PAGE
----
Ohio poll shows Romney’s challenges continue through Super Tuesday
Mitt Romney’s campaign is still justifiably worried about winning Michigan in today’s primary, as it should be.
But the bad news is that, even if his team can pull it out tonight, next week’s marquee contest in Michigan’s neighbor-to-the-south is looking like an uphill battle.
A University of Cincinnati poll out today shows Romney trailing Rick Santorum by double digits in Ohio, whose March 6 primary has quickly become the highest-profile matchup of Super Tuesday.
The poll puts Santorum at 37 percent and Romney at 26 percent. They are followed by Newt Gingrich at 16 percent and Rep. Ron Paul (R-Texas) at 11 percent.
What’s more, Santorum’s supporters are much more committed than Romney’s. About two-thirds of Santorum’s supporters say they will definitely vote for him, while just half of Romney’s voters say the same.
Romney appears to be suffering from much the same problem in Ohio as he did in Michigan, with conservative tea party supporters and evangelicals voters favoring Santorum by a large amount. The two states feature pretty similar constituencies, demographically speaking.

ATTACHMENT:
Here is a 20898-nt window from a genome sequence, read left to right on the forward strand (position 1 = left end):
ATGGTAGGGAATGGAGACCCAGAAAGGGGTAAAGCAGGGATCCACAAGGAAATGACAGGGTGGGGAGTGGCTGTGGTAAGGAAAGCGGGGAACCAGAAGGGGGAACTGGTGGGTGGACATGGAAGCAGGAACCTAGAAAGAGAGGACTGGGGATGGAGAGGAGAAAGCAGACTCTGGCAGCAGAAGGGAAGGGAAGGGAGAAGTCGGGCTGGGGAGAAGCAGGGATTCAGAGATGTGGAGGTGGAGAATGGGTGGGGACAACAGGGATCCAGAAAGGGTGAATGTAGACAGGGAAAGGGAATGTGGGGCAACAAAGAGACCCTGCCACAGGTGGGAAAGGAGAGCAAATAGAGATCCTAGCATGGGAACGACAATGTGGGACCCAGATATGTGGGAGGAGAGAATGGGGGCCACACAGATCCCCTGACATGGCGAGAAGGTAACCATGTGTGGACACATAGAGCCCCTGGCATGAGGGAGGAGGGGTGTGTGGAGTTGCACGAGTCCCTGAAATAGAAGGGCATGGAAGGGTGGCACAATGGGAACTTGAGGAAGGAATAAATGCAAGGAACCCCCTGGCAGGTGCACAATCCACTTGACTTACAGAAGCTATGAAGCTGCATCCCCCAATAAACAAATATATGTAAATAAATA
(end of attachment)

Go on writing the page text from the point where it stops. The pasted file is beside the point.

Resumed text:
The picture is slightly bleaker for Romney than in another Ohio poll released this week by Quinnipiac University. That poll had him trailing Santorum 36 percent to 29 percent.
But the poll showed him with similar deficits among tea partiers and evangelicals.
In the Q poll, Santorum’s supporters were also more likely to stick with their candidate (57 percent) than Romney’s supporters (49 percent), suggesting his lead may be just as tough as it was in Michigan to overcome.
Ohio is considered a key state next week because it is a swing state in the general election. Romney and a super PAC supporting his campaign have already spent about $2 million on ads in the Buckeye State, compared to about a half million dollars by Santorum and his top super PAC. No other Super Tuesday state comes close in ad spending so far.
A win in Michigan tonight could give Romney a bump, of course, but a loss would likely make his task in Ohio even more difficult.